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Jeffery Qualey
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A good review, but also a good game.
I have played this game once, and I can see lots of potential. This is what I liked:

1. Leveling up characters after earning experience defeating creatures
2. The light mechanism
3. The different character options and their strengths
4. It is an approachable and enjoyable hand building game - a type of game I usually hate.

What I didn't like:

1. Lack of interaction between players (aside from defeating a valuable creature before they could)
2. Little to no during-game rewards for defeating larger creatures

What I would like to see in the future:
1. More options in the store
2. Face-down options in the store (this is a pile of torches that cost x, but some of them burn brighter - this is a pile of lanterns that cost x+1, etc.)
3. During-game rewards for defeating creatures (defeating a "level 3-5" creature gives you one face-down card from treasure pile 1, which may include a light stone, 1-3 gold coins on a set-aside card which can be added to the value of one hand at a store visit, a tome which can be used to level 1 character, etc.)
4. More player interaction options
5. More options to change the hand (discard unwanted cards, etc)
6. Creatures that can be defeated only by the use of "excess" light.
7. Different sections of the dungeon (the first three creatures are in the starter dungeon and are used to get your first XP, while the second three are tougher and provide some during-game rewards)
8. Have the Thunderstone bring forth a "Boss" creature.
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Trystan
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Pepsi4Me2 wrote:

8. Have the Thunderstone bring forth a "Boss" creature.


Those are all great ideas but I really really like this one.

I might try this out and see if it works at all. We can put one or more big bad's face down to the side (archduke of pain, ebon fume, etc) and then when the thunderstone is drawn sit one random big bad guy on the stone face down as a guardian. Other than that play as normal, you only get the stone if you kill the guardian, rather than the guy in the rank before it, and if you're feeling brave and have tons of light you can maybe even go down into rank 2/3 to bring the thunderstone out, as long as you can take the boss. As normal if anyone doesn't kill the guardian the thunderstone goes to noone and the game is over, not sure what you'd do to stop people attacking the guardian with no hope of beating it to kill the game as soon as they appear but depending on your group that may not be an issue. Might be best to say the game's not over until the guardian is defeated and he can't be cycled, though with some games that might bring the end to a grinding halt.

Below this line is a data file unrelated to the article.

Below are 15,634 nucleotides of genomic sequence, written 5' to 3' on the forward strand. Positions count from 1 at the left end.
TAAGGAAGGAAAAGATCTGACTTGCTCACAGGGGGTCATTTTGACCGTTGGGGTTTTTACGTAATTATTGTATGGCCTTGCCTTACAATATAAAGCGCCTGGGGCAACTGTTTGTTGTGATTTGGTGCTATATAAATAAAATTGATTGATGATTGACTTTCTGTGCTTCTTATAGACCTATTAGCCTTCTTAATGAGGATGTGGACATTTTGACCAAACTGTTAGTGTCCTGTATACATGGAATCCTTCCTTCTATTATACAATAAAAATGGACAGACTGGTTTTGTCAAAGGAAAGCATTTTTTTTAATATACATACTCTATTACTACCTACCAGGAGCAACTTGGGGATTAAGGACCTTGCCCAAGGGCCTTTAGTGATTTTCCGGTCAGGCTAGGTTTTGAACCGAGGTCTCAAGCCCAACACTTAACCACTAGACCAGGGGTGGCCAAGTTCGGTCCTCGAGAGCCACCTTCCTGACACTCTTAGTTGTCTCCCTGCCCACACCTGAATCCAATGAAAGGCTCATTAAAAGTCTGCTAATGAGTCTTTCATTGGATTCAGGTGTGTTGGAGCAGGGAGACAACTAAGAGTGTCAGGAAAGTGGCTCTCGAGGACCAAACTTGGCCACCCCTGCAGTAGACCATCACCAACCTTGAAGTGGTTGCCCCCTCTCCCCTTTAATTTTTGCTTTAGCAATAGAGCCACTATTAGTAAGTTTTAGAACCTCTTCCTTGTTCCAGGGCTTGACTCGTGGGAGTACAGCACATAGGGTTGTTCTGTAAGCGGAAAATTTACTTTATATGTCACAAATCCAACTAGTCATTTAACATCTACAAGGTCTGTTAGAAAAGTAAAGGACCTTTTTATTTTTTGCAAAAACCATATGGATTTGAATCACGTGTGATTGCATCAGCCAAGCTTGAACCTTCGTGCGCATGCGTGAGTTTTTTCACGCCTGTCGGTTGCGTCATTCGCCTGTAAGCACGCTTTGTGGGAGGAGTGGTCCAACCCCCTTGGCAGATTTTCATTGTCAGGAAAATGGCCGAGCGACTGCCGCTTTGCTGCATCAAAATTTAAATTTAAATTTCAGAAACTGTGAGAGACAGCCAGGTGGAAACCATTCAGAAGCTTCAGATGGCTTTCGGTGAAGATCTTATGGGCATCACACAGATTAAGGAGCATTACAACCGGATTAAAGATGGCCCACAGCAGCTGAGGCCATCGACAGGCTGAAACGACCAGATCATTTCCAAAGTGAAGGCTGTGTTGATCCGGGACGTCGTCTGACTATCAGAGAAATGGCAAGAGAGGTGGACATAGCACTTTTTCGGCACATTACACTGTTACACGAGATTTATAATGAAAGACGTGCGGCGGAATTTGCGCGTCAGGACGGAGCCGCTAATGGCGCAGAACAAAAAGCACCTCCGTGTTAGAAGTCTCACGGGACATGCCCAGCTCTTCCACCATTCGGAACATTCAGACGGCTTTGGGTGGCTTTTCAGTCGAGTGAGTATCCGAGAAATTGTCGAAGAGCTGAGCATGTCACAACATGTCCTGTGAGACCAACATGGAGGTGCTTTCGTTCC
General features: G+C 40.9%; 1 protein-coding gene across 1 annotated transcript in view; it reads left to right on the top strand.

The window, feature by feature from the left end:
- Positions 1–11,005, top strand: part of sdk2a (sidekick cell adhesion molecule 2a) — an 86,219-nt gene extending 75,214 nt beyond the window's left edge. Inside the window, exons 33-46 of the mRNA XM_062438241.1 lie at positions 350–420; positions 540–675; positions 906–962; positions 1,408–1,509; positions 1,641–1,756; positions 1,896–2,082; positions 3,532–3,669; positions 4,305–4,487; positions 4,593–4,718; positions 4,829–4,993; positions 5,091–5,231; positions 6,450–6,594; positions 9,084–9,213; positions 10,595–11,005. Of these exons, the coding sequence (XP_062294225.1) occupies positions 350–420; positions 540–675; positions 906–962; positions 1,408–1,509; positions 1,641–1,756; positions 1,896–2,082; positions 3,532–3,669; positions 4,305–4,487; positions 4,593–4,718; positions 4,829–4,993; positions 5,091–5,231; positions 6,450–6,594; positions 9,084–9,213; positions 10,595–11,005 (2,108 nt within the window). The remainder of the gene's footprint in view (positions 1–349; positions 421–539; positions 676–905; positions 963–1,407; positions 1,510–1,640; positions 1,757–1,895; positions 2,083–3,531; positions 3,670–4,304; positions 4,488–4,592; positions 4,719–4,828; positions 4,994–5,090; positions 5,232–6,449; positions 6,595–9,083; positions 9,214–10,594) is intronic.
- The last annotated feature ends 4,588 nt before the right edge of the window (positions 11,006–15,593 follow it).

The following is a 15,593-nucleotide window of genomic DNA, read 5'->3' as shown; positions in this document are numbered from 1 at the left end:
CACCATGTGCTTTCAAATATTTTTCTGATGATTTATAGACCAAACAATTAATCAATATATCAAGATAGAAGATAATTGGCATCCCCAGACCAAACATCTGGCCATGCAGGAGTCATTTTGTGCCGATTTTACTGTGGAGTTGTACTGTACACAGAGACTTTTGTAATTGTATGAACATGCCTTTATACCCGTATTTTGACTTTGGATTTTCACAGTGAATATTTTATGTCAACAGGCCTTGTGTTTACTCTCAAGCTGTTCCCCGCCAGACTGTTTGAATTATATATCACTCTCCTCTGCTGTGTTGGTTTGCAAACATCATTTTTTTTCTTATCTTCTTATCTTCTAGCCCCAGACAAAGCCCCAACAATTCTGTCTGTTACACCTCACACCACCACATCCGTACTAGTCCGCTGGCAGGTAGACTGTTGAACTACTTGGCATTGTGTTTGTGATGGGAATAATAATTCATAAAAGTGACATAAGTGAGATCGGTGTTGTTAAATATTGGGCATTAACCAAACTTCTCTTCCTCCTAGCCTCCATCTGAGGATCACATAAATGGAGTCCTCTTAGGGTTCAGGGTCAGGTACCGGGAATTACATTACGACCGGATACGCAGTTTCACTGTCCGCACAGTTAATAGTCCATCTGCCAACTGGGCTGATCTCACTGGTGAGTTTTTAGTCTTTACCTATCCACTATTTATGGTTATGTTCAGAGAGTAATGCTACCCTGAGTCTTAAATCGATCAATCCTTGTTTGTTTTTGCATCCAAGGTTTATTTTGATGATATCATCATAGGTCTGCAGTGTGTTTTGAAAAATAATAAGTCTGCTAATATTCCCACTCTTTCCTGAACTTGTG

Also the face down-ness might be too random and annoying, they might want to go on face up, and/or you might only want to have one known boss from the start anyway.
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Mark Chaplin
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Quote:
8. Have the Thunderstone bring forth a "Boss" creature.


This is a brilliant idea from a list of good ideas. I'm going to try it.

BTW, I agree that Thunderstone is nearly a brilliant game. With an expansion or two, I'm sure that this will exceed Dominion, and I'll not feel the need to play that again.



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Jeffery Qualey
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In the boss creature variant, perhaps defeating it crowns the winner - or the points attributed to it are high enough that it would be uncommon for someone to defeat the boss and not win the game. In this variant, there should be no way to bypass it - aside from defeating the other creatures that were already in play.

I've played Dominion 3 times just to get to the point that I feel competent with it. I enjoyed my third play of it and came in second place.